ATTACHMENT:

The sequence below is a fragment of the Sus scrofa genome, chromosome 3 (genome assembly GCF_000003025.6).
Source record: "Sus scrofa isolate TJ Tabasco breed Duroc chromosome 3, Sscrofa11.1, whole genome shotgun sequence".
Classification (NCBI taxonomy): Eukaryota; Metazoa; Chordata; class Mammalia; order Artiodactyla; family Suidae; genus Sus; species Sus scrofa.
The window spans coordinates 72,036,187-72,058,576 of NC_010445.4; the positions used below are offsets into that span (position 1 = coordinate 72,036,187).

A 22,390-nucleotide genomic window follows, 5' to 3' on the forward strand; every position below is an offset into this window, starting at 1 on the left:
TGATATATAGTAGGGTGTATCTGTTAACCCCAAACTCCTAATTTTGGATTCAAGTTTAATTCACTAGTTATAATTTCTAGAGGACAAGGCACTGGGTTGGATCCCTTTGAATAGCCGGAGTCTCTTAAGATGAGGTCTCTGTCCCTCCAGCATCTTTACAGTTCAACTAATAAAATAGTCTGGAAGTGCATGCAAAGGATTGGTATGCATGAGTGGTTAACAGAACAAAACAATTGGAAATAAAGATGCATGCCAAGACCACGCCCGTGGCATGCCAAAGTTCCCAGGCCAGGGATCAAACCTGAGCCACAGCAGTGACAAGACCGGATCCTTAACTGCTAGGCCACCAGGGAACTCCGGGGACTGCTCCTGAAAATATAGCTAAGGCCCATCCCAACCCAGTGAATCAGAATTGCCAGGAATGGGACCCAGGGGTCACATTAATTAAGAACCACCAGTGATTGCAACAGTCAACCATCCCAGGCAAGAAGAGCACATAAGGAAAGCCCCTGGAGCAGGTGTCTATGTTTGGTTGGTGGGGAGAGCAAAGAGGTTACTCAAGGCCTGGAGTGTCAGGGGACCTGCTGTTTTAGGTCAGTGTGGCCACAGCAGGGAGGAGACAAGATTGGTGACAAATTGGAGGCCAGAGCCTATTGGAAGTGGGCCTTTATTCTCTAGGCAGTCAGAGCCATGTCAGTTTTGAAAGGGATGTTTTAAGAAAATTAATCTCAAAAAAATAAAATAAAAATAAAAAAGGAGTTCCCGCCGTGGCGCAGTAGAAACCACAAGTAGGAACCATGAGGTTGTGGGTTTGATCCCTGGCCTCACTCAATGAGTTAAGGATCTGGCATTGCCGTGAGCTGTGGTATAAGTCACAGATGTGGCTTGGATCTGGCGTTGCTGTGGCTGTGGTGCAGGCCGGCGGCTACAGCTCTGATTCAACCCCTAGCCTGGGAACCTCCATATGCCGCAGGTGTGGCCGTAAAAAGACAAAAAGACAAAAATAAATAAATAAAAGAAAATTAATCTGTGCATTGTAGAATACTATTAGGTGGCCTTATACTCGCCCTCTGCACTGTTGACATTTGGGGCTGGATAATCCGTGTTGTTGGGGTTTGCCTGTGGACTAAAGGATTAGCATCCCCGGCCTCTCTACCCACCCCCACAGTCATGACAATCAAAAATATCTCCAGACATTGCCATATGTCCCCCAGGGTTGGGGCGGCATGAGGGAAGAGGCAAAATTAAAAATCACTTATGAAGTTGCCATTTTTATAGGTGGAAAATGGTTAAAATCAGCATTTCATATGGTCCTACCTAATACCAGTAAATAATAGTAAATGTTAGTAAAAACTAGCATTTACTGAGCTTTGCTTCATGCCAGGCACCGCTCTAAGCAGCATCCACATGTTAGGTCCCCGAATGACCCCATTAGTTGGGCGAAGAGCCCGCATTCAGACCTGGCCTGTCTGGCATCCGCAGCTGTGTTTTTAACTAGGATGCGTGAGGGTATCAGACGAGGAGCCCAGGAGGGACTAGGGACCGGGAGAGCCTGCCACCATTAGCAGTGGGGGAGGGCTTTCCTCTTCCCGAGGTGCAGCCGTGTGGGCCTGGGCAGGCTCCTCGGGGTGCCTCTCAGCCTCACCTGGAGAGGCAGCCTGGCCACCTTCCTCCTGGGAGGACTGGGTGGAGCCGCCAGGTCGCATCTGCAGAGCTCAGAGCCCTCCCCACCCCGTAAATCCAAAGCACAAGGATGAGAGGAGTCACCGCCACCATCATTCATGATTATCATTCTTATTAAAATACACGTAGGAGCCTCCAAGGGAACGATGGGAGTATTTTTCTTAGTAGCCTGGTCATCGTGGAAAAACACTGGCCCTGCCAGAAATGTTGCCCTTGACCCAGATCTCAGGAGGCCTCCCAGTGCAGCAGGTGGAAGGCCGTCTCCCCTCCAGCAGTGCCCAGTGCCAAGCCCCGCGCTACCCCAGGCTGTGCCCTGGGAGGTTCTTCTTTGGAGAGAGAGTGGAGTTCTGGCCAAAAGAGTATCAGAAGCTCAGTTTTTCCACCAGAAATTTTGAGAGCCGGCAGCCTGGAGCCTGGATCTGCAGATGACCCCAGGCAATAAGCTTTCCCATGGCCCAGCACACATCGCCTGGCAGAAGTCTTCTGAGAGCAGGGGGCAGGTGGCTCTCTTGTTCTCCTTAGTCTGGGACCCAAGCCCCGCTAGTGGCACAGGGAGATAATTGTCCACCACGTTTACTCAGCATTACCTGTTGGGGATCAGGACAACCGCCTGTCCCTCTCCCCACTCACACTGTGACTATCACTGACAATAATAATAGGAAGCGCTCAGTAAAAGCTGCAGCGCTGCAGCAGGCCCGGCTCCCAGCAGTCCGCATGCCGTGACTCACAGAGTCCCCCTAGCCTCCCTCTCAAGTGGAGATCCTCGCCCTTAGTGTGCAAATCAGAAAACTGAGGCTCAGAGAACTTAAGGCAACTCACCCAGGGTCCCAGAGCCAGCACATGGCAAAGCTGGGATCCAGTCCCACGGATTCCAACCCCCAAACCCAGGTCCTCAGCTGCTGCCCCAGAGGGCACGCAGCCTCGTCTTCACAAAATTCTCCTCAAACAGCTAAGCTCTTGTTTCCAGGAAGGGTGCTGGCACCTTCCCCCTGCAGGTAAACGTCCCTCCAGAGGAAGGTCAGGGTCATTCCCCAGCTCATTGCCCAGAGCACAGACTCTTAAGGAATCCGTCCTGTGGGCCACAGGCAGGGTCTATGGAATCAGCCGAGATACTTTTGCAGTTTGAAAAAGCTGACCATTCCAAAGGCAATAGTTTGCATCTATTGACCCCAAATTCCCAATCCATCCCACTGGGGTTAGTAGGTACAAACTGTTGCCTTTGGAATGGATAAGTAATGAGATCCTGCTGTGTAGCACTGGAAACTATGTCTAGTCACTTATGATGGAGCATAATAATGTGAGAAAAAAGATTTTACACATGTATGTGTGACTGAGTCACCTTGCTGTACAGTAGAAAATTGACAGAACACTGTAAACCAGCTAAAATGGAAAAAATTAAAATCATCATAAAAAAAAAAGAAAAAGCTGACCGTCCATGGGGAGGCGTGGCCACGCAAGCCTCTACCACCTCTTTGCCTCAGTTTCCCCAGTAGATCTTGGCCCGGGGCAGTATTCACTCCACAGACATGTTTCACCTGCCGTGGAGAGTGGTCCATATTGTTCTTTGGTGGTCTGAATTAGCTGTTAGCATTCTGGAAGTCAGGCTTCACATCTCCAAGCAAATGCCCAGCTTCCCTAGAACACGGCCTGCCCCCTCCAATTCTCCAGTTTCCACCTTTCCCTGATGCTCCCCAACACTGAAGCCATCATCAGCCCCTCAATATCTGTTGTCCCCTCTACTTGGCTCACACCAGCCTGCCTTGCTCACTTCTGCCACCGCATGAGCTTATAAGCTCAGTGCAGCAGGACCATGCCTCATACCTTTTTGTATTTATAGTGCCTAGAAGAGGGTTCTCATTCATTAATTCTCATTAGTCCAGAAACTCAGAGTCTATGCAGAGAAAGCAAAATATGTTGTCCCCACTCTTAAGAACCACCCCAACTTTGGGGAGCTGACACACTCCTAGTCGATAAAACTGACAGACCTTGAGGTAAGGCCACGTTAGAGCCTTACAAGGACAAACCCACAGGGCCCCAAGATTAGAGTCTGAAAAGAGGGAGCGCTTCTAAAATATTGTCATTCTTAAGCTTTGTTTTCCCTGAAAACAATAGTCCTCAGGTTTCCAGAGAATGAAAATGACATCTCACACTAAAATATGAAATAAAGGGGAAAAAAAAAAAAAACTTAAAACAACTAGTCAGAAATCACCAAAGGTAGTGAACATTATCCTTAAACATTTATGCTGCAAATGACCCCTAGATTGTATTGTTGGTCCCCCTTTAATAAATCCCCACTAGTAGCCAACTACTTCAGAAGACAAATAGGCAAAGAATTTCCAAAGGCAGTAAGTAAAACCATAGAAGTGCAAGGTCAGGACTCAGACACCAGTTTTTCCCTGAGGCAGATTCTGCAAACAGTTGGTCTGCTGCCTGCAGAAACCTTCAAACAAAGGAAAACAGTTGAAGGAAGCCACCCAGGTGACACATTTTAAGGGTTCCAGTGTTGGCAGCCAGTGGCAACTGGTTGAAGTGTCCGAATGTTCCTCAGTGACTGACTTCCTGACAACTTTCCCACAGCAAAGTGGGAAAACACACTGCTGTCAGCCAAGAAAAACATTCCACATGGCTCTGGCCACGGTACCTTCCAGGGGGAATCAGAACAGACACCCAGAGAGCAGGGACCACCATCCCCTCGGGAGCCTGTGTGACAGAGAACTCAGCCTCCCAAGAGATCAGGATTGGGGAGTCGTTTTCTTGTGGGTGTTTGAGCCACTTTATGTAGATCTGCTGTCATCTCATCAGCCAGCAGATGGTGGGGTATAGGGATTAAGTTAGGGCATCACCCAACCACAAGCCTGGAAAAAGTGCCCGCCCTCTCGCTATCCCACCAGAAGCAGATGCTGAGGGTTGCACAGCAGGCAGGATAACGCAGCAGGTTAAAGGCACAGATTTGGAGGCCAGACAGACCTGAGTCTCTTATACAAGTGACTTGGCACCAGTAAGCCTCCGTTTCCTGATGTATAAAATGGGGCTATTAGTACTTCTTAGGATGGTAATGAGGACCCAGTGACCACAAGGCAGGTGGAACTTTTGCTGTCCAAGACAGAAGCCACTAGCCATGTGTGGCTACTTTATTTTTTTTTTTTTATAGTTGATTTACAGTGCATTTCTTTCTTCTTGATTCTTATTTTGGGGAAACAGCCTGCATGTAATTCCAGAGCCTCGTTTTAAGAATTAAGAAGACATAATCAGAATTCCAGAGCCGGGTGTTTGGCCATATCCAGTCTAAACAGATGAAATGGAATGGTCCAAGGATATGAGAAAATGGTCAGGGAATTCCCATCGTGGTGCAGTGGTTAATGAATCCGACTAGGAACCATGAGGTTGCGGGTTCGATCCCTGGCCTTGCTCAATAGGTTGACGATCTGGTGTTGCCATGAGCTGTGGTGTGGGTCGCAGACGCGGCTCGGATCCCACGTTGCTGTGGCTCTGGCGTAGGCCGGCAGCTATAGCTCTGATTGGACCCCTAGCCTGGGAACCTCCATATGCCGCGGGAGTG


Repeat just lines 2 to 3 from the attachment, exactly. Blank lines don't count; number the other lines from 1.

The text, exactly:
Source record: "Sus scrofa isolate TJ Tabasco breed Duroc chromosome 3, Sscrofa11.1, whole genome shotgun sequence".
Classification (NCBI taxonomy): Eukaryota; Metazoa; Chordata; class Mammalia; order Artiodactyla; family Suidae; genus Sus; species Sus scrofa.